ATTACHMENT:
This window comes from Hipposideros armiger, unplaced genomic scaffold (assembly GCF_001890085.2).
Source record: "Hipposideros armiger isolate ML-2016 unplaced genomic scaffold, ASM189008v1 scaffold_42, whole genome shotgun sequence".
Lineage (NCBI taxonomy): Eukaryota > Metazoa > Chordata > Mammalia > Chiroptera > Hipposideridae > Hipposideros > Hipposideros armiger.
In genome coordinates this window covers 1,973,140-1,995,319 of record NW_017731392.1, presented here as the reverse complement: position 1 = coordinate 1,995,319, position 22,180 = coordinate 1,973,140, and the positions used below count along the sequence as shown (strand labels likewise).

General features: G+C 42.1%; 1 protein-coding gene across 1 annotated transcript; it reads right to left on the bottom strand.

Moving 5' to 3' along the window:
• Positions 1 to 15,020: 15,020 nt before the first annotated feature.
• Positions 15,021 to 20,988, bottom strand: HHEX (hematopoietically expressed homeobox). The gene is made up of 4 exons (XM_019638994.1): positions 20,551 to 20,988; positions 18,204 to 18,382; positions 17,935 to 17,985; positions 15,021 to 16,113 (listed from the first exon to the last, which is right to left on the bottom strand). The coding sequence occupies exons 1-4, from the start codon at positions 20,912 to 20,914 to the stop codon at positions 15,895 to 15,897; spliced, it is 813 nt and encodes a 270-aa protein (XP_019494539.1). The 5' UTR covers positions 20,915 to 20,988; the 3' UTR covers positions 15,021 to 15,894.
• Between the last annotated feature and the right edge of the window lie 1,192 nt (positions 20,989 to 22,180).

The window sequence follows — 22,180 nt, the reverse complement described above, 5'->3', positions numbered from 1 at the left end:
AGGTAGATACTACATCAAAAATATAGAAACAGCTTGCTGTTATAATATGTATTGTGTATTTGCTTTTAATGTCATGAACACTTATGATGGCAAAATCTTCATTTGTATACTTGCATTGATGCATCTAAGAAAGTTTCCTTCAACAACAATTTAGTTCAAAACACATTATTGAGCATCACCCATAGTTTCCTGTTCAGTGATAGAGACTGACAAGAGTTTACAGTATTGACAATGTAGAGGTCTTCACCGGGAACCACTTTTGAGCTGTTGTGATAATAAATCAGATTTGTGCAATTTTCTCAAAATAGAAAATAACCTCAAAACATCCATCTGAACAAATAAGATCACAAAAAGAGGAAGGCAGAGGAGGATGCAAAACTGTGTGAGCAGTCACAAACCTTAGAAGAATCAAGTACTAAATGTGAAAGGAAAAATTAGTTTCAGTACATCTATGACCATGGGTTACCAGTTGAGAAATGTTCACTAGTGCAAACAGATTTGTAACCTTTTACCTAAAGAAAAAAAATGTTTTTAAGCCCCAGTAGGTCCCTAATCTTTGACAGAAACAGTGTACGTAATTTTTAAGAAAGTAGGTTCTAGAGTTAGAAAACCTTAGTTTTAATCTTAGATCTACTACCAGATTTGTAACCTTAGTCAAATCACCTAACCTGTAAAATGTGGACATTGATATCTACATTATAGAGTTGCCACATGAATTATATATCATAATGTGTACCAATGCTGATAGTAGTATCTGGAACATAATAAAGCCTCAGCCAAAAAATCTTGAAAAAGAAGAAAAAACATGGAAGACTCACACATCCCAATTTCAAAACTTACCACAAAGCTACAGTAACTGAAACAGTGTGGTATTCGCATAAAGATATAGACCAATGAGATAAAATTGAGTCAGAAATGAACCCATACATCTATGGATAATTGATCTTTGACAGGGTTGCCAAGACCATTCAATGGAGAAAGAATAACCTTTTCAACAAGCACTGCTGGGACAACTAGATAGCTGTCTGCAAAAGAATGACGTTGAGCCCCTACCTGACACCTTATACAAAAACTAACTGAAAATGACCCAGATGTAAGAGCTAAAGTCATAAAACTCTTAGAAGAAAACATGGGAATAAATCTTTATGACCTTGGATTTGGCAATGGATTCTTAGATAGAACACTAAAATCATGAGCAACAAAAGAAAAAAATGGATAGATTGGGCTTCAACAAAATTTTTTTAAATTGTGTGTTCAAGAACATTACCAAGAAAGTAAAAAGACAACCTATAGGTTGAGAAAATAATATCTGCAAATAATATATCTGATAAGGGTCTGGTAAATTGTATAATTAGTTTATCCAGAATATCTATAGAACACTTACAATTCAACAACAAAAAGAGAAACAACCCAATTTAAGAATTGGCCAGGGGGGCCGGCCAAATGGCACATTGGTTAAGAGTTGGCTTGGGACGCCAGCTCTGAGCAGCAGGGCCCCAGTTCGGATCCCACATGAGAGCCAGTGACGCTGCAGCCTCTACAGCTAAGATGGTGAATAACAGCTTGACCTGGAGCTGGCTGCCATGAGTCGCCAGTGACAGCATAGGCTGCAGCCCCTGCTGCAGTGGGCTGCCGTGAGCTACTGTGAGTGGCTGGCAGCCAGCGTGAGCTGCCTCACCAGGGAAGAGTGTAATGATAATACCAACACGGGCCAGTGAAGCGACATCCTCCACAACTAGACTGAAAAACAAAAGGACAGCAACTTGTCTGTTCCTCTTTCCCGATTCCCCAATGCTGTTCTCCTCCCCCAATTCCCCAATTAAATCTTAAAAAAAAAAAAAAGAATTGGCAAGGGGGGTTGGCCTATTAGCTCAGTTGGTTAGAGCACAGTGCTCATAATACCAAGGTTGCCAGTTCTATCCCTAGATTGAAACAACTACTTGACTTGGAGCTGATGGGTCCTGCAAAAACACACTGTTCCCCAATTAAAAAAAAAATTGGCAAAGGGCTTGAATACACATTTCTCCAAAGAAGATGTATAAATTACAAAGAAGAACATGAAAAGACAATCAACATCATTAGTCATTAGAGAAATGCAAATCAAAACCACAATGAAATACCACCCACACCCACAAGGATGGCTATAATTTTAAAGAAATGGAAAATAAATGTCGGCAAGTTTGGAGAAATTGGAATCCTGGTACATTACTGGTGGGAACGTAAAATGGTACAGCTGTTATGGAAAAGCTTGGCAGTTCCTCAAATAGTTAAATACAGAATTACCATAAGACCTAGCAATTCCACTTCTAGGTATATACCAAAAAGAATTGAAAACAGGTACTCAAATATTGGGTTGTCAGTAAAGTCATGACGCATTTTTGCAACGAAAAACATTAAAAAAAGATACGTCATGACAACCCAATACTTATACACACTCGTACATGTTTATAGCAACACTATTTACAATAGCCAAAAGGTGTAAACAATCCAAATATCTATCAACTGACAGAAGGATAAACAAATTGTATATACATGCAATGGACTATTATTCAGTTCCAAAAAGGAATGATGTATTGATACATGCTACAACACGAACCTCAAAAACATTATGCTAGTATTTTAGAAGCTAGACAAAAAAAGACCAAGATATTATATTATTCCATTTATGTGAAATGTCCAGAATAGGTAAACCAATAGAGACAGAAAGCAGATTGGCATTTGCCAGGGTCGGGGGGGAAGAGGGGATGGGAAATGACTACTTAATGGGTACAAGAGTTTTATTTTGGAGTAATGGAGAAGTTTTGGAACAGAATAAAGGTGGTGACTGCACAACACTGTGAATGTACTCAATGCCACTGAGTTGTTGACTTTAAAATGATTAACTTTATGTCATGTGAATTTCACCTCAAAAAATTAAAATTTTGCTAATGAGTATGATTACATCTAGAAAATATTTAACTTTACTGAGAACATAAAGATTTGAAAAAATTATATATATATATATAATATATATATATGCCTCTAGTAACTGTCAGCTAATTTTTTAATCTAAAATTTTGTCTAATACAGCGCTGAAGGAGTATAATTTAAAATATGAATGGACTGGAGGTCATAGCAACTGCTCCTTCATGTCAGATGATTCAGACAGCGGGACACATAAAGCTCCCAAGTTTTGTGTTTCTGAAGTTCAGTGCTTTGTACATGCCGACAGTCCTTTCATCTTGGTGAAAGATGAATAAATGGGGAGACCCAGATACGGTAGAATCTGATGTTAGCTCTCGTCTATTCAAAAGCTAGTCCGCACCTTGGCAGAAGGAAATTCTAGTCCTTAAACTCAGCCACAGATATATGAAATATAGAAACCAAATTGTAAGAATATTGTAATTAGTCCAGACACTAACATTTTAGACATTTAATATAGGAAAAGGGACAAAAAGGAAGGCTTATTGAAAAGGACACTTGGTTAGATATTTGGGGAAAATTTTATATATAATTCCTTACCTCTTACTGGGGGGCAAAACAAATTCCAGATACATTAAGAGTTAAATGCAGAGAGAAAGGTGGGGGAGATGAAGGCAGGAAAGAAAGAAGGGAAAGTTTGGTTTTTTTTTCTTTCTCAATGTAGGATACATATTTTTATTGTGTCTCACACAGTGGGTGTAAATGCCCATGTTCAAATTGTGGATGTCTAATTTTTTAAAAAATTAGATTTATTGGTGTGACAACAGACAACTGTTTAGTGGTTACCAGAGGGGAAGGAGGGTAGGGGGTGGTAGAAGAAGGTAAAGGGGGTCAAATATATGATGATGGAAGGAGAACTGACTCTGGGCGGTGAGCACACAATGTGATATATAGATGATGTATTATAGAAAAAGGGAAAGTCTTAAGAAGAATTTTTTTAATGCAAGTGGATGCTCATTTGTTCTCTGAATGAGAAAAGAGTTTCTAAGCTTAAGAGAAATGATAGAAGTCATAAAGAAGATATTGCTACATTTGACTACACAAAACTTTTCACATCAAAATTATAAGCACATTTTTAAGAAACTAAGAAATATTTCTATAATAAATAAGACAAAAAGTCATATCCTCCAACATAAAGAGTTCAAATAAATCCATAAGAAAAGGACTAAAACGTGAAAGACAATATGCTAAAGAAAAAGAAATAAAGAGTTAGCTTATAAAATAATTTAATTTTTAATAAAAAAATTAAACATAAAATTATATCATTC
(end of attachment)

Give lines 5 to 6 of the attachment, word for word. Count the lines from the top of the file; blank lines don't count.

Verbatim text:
General features: G+C 42.1%; 1 protein-coding gene across 1 annotated transcript; it reads right to left on the bottom strand.

Moving 5' to 3' along the window: